At the confluence of scientific simulation and modern machine learning there exists an opportunity to develop a “middle path” that leverages the strengths of both approaches to build machine-learning emulators of numerical simulation models. From the perspective of machine learning, incorporating simulation data may significantly reduce the need of expensive observational data for training, as well as conditions the model on real-time observations for inference; from the perspective of scientific simulation, a streamlined, end-to-end process naturally leveraging observational data may reduce the reliance on closures and parameterizations to resolve finer scales that models purely based on solving partial differential equation (PDE) systems cannot address. Running on modern machine learning frameworks and acceleration hardware such as graphical processing units (GPUs), such a hybrid models would allow fast inference, easy sensitivity/what-if analysis of simulation output variables with respect to input observational data, and scenario analysis. We present initial work developing such models for two problems of relevance to climate and environmental science: turbulent flows and land-use modeling.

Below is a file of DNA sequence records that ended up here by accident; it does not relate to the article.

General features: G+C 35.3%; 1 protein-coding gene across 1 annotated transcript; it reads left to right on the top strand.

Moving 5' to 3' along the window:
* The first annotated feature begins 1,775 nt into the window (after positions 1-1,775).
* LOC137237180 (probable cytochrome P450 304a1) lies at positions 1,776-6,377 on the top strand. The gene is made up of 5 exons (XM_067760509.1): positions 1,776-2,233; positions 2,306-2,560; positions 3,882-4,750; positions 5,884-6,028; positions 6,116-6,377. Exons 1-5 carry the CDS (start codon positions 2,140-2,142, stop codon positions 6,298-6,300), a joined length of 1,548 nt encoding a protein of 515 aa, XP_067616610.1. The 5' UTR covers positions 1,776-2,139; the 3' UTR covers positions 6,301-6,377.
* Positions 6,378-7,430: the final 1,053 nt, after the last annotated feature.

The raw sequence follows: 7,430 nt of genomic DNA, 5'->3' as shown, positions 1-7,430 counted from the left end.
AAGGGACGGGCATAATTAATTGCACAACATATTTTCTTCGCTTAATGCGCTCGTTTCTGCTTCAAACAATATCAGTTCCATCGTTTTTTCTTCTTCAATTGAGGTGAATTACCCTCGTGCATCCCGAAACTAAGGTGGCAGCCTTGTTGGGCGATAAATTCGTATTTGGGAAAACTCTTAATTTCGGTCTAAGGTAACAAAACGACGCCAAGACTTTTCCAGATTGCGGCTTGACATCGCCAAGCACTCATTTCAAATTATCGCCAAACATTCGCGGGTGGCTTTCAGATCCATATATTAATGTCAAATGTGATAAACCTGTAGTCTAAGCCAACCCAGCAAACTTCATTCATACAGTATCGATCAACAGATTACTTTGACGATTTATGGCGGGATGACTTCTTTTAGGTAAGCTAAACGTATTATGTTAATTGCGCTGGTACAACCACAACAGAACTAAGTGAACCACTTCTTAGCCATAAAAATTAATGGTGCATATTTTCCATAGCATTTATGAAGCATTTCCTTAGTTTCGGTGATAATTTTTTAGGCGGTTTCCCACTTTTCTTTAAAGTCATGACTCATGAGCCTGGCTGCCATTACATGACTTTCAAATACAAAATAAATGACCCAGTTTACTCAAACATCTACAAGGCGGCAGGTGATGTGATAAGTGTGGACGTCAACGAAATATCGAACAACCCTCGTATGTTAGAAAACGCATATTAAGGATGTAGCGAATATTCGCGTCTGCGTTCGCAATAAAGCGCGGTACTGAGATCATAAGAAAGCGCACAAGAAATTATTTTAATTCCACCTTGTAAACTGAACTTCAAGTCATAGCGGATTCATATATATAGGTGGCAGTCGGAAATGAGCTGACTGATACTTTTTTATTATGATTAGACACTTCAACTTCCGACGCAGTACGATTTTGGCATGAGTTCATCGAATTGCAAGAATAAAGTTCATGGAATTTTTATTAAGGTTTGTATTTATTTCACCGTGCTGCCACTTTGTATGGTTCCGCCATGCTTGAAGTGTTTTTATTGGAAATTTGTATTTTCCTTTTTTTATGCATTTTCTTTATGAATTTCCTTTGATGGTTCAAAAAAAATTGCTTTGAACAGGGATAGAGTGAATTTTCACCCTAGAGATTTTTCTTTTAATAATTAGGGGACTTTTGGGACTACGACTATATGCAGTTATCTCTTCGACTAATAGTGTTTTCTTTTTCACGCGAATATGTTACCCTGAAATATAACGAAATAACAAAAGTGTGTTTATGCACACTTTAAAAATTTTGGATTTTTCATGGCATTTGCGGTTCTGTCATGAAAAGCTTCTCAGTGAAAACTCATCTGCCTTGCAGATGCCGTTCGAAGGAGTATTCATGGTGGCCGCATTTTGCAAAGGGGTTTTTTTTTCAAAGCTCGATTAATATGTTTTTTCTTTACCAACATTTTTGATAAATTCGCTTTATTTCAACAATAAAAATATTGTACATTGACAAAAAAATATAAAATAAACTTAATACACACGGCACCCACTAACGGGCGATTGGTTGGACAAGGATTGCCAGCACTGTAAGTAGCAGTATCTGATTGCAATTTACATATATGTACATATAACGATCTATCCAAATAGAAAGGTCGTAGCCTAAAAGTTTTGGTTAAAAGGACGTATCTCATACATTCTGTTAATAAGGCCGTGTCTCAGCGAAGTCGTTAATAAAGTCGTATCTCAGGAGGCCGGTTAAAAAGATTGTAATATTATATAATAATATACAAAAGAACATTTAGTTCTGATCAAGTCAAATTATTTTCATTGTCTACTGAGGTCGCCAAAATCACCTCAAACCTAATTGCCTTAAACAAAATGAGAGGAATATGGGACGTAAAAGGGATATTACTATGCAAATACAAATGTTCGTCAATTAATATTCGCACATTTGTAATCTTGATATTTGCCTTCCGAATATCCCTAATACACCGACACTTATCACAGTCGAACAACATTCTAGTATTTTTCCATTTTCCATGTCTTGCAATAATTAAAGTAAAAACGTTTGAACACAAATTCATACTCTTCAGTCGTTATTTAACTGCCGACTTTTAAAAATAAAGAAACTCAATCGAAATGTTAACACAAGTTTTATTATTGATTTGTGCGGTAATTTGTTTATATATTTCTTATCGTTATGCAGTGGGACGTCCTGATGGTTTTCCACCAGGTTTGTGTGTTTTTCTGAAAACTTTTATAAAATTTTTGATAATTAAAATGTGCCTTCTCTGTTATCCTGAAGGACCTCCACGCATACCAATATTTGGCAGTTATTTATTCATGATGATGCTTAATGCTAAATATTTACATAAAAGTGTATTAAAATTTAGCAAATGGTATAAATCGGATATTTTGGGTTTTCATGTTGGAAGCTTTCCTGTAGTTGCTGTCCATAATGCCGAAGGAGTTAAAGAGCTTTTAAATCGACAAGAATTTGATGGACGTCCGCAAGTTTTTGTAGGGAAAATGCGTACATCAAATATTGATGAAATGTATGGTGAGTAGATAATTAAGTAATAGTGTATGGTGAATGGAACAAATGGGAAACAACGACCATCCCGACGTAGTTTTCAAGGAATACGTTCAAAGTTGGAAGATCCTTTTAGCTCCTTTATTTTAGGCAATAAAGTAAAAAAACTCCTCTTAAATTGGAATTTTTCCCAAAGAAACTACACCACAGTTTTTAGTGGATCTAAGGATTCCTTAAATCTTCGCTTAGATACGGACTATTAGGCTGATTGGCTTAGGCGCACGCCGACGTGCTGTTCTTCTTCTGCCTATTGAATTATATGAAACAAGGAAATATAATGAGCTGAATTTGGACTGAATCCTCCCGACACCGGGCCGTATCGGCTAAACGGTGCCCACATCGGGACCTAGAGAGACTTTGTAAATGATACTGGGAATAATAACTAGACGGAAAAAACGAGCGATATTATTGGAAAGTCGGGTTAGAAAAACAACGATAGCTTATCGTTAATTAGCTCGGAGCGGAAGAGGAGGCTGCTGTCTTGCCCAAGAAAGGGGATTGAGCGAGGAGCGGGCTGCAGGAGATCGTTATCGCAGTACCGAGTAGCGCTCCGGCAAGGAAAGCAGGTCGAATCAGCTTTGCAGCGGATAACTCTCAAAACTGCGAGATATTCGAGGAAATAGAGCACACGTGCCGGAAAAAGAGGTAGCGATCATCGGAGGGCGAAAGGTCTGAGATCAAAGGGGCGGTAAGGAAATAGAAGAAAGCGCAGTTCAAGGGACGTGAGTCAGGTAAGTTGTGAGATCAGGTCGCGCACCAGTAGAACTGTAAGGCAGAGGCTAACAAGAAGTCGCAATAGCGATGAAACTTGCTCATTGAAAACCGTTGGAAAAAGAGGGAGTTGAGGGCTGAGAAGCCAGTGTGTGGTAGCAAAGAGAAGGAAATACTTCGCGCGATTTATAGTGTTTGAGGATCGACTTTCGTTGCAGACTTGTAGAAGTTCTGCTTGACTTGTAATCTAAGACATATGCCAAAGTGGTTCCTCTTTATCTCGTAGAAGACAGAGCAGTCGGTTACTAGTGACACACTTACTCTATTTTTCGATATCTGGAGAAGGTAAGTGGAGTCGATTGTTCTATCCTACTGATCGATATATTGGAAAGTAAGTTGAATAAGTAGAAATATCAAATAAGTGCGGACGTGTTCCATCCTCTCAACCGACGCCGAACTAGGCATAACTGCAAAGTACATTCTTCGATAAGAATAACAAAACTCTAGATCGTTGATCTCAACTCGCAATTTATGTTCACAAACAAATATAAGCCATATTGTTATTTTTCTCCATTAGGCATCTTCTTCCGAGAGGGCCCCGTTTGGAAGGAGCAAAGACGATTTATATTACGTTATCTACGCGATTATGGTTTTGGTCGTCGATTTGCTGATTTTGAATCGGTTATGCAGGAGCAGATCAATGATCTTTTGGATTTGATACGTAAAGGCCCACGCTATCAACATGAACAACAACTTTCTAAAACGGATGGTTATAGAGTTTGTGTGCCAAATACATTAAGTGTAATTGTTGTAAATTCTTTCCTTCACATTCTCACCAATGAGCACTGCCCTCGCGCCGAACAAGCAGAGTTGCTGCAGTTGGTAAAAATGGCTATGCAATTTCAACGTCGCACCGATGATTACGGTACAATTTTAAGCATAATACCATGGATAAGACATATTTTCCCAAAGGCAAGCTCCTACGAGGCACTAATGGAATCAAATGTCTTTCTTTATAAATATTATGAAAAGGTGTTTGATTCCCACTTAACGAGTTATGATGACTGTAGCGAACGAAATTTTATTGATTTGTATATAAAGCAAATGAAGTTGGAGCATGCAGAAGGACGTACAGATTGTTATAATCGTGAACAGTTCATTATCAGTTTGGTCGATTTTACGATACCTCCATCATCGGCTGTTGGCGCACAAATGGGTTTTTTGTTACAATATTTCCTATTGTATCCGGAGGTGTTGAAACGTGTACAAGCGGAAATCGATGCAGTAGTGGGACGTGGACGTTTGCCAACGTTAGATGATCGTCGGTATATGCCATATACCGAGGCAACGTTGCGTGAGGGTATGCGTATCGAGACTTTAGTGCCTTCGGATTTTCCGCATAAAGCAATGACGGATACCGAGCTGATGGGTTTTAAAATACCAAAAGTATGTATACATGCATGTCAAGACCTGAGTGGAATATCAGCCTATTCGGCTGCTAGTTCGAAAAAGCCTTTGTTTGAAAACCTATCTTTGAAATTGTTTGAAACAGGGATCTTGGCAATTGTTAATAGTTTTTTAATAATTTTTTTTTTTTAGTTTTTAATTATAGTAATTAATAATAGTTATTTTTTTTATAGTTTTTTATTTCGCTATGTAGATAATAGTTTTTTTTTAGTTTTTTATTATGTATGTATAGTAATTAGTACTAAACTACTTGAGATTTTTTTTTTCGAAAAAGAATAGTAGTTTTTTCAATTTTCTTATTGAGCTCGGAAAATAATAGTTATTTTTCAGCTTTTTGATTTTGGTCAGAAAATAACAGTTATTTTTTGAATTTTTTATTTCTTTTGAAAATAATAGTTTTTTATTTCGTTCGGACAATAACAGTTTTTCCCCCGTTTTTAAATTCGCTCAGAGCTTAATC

Lunch will be available for attendees outside the auditorium at 12pm.